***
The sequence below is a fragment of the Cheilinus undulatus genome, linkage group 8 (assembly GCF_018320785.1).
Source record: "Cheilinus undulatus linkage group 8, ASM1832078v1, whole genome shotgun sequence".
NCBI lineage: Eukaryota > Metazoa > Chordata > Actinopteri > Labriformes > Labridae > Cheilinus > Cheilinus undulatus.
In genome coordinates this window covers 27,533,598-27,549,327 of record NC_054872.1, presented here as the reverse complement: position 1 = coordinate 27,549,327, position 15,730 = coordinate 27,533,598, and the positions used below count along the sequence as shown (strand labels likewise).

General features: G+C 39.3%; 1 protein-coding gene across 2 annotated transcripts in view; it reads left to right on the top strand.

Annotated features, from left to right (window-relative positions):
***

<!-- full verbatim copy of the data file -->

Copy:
The sequence below is a fragment of the Cheilinus undulatus genome, linkage group 8 (assembly GCF_018320785.1).
Source record: "Cheilinus undulatus linkage group 8, ASM1832078v1, whole genome shotgun sequence".
NCBI lineage: Eukaryota > Metazoa > Chordata > Actinopteri > Labriformes > Labridae > Cheilinus > Cheilinus undulatus.
In genome coordinates this window covers 27,533,598-27,549,327 of record NC_054872.1, presented here as the reverse complement: position 1 = coordinate 27,549,327, position 15,730 = coordinate 27,533,598, and the positions used below count along the sequence as shown (strand labels likewise).

General features: G+C 39.3%; 1 protein-coding gene across 2 annotated transcripts in view; it reads left to right on the top strand.

Annotated features, from left to right (window-relative positions):